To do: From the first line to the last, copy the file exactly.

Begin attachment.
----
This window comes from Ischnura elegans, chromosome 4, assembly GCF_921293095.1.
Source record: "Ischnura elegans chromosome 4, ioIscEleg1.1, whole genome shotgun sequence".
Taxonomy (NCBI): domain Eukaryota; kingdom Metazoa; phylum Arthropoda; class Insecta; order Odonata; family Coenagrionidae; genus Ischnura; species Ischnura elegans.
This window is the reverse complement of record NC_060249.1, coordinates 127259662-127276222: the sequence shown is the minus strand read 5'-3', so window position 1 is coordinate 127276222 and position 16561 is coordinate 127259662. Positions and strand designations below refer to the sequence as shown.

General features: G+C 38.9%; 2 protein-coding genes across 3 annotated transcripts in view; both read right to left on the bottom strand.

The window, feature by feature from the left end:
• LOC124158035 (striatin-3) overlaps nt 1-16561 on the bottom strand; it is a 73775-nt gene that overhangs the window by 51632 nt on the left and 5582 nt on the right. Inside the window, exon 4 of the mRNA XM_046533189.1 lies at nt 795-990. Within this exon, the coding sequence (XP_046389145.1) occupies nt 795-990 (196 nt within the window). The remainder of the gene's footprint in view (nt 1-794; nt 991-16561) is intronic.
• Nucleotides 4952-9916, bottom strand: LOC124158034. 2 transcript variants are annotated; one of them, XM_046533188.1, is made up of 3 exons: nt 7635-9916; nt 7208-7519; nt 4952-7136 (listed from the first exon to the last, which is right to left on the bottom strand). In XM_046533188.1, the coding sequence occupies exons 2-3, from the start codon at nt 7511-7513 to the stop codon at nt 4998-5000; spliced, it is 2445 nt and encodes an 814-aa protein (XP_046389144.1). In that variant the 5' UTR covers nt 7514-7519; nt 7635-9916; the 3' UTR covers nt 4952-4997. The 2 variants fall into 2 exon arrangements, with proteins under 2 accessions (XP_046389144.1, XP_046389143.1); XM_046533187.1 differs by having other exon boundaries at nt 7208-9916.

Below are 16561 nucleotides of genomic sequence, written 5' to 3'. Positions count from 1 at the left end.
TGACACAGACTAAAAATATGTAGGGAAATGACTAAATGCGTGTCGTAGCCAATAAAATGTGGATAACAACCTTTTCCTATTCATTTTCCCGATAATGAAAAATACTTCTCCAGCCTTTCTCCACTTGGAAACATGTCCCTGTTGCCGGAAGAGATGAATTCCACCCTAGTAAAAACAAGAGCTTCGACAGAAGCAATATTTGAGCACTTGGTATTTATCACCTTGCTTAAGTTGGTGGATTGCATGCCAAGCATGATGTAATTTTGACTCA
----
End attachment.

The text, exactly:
This window comes from Ischnura elegans, chromosome 4, assembly GCF_921293095.1.
Source record: "Ischnura elegans chromosome 4, ioIscEleg1.1, whole genome shotgun sequence".
Taxonomy (NCBI): domain Eukaryota; kingdom Metazoa; phylum Arthropoda; class Insecta; order Odonata; family Coenagrionidae; genus Ischnura; species Ischnura elegans.
This window is the reverse complement of record NC_060249.1, coordinates 127259662-127276222: the sequence shown is the minus strand read 5'-3', so window position 1 is coordinate 127276222 and position 16561 is coordinate 127259662. Positions and strand designations below refer to the sequence as shown.

General features: G+C 38.9%; 2 protein-coding genes across 3 annotated transcripts in view; both read right to left on the bottom strand.

The window, feature by feature from the left end:
• LOC124158035 (striatin-3) overlaps nt 1-16561 on the bottom strand; it is a 73775-nt gene that overhangs the window by 51632 nt on the left and 5582 nt on the right. Inside the window, exon 4 of the mRNA XM_046533189.1 lies at nt 795-990. Within this exon, the coding sequence (XP_046389145.1) occupies nt 795-990 (196 nt within the window). The remainder of the gene's footprint in view (nt 1-794; nt 991-16561) is intronic.
• Nucleotides 4952-9916, bottom strand: LOC124158034. 2 transcript variants are annotated; one of them, XM_046533188.1, is made up of 3 exons: nt 7635-9916; nt 7208-7519; nt 4952-7136 (listed from the first exon to the last, which is right to left on the bottom strand). In XM_046533188.1, the coding sequence occupies exons 2-3, from the start codon at nt 7511-7513 to the stop codon at nt 4998-5000; spliced, it is 2445 nt and encodes an 814-aa protein (XP_046389144.1). In that variant the 5' UTR covers nt 7514-7519; nt 7635-9916; the 3' UTR covers nt 4952-4997. The 2 variants fall into 2 exon arrangements, with proteins under 2 accessions (XP_046389144.1, XP_046389143.1); XM_046533187.1 differs by having other exon boundaries at nt 7208-9916.

Below are 16561 nucleotides of genomic sequence, written 5' to 3'. Positions count from 1 at the left end.
TGACACAGACTAAAAATATGTAGGGAAATGACTAAATGCGTGTCGTAGCCAATAAAATGTGGATAACAACCTTTTCCTATTCATTTTCCCGATAATGAAAAATACTTCTCCAGCCTTTCTCCACTTGGAAACATGTCCCTGTTGCCGGAAGAGATGAATTCCACCCTAGTAAAAACAAGAGCTTCGACAGAAGCAATATTTGAGCACTTGGTATTTATCACCTTGCTTAAGTTGGTGGATTGCATGCCAAGCATGATGTAATTTTGACTCA